Rallies and the "First Image": Leadership Psychology, Scapegoating Proclivity, and the Diversionary Use of Force
AbstractDespite considerable scholarship regarding the degree to which the international use of force generates popular rallies, no work has addressed the possibility that leaders' managerial philosophies and psychological predispositions systematically influence their assessments of whether or not diversion "works". In this article, we test hypotheses---conceived through direct reference to work in political psychology---which suggest that the degree to which presidents are innately concerned with the maintenance of the American "in-group" is an important predictor of whether they scapegoat international "out-groups" and, by extension, whether they choose strategies of diversionary foreign conflict or more cordial foreign engagement when facing domestic problems. Several analyses of American foreign policy behavior for the period 1953-2000 produce findings that clearly are at odds with these hypotheses, in that in-group biased presidents are actually less likely to use force and more likely to attend superpower summits when faced with a poor economy. We believe that these unexpected findings have serious implications for both the psychological study of international conflict and the plausibility of the "traditional" diversionary hypothesis.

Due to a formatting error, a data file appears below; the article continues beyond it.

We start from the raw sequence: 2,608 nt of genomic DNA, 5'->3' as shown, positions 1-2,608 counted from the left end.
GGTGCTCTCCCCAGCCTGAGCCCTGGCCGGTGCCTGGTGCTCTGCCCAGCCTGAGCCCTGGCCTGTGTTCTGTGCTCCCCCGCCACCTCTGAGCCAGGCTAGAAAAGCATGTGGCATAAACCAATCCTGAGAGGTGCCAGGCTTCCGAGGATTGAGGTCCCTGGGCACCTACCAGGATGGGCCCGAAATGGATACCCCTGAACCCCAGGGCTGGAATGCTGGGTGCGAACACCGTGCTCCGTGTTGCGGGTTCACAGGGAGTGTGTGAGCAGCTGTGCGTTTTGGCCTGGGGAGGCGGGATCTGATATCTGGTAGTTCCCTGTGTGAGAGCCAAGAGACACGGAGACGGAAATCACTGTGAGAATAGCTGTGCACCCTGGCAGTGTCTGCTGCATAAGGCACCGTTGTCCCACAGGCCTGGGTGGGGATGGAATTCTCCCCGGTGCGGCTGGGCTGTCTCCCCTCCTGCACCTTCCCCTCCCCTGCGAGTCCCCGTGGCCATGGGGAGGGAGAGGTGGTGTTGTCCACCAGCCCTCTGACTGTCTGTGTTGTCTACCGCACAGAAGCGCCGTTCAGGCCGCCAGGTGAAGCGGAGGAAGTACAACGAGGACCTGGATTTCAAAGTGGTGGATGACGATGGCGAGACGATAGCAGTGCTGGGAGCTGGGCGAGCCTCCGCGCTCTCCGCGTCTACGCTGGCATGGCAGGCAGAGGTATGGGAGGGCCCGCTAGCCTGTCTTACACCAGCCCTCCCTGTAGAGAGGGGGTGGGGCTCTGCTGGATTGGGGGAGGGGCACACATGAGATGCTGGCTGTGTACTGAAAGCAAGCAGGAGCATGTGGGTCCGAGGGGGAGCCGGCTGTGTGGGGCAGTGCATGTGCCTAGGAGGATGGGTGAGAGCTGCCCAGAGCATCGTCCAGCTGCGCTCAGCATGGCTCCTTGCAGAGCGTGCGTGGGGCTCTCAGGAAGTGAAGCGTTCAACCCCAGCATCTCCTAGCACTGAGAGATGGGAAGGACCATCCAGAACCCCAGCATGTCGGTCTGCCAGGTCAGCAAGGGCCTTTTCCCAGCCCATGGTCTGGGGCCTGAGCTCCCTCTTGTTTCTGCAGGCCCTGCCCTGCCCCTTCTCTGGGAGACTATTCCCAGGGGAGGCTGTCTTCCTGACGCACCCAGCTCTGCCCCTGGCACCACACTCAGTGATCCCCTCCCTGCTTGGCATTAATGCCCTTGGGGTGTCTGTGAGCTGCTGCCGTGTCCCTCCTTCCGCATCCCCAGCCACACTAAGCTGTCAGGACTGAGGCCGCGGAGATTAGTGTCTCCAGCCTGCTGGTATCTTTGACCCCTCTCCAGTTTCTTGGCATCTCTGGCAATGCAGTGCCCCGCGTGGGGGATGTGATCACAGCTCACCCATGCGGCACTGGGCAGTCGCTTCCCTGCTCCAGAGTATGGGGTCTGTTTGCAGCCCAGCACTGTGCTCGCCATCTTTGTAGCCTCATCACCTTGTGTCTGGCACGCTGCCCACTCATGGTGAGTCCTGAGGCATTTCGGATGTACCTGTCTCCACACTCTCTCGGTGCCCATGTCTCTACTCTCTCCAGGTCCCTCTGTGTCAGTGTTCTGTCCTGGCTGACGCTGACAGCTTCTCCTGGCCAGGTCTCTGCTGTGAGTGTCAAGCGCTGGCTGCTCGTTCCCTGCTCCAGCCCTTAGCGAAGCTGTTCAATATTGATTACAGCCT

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Bibliographic InfoArticle provided by Peace Science Society (International) in its journal Conflict Management & Peace Science.
Volume (Year): 27 (2010)
Issue (Month): 5 (November)
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Web page: http://pss.la.psu.edu/
diversionary conflict; political psychology; scapegoating;
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